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Can J Microbiol. 1992 Aug;38(8):823-7.

Interactive effects of salt concentration and temperature on growth and lipid composition in the moderately halophilic bacterium Vibrio costicola.

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Department of Biochemistry, University of Wales, United Kingdom.


The interactive effects of NaCl concentration and growth temperature on the growth and lipid composition of the moderately halophilic eubacterium Vibrio costicola have been investigated. Vibrio costicola was shown to be capable of growth over the temperature range 4-37 degrees C. Maximum growth yields were obtained at 30 degrees C when the optimum NaCl concentration was 1.0 M NaCl. In contrast with some previous studies, at higher or lower growth temperatures both the optimum and lower limit of NaCl concentration were higher, but there was no change in the upper limit of NaCl concentration for growth. There were no differences between the lipid compositions of cultures grown in 1 M NaCl at 30 or 37 degrees C, but as the growth temperature was lowered from 30 to 10 or 4 degrees C, the ratio of phosphatidylethanolamine to phosphatidylglycerol increased significantly as a result of the conversion of phosphatidylglycerol to diphosphatidylglycerol; in addition, at the lower growth temperatures the phospholipid fatty acyl composition became more unsaturated and the mean acyl chain length was shorter. It is suggested that the altered salt dependence of V. costicola at temperatures below the optimum for growth is due to a modification in membrane lipid phase behavior and stability brought about by changes in lipid composition, whereas a different mechanism operates above the growth temperature optimum.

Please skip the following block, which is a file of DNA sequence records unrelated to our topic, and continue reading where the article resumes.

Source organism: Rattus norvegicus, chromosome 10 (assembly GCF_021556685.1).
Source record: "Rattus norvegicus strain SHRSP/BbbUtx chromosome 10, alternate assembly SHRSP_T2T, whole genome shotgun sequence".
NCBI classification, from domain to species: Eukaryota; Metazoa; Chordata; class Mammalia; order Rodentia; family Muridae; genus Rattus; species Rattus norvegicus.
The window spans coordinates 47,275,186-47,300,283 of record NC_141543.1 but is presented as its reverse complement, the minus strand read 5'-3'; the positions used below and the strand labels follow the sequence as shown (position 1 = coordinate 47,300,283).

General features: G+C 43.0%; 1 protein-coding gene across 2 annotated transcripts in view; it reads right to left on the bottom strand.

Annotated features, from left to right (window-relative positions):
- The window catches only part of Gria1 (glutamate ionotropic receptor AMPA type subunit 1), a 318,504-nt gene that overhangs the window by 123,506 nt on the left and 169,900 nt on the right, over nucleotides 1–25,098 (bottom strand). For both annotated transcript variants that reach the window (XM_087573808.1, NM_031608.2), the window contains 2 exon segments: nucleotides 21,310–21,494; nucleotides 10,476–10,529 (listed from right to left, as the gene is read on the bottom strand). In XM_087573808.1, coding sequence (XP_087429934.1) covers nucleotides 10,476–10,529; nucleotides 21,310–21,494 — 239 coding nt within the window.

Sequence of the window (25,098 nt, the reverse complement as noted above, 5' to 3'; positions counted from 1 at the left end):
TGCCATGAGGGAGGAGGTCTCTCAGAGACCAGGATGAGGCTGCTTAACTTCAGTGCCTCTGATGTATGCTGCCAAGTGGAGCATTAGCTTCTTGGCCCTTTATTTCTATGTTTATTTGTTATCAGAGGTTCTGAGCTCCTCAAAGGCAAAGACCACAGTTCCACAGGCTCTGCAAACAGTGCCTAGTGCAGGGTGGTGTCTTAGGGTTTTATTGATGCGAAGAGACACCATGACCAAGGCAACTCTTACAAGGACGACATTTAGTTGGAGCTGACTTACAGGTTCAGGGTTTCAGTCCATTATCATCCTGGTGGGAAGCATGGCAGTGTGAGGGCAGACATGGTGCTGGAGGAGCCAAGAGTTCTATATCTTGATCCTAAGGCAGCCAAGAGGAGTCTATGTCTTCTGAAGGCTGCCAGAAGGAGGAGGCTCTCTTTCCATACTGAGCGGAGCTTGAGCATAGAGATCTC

[Indexed for MEDLINE]

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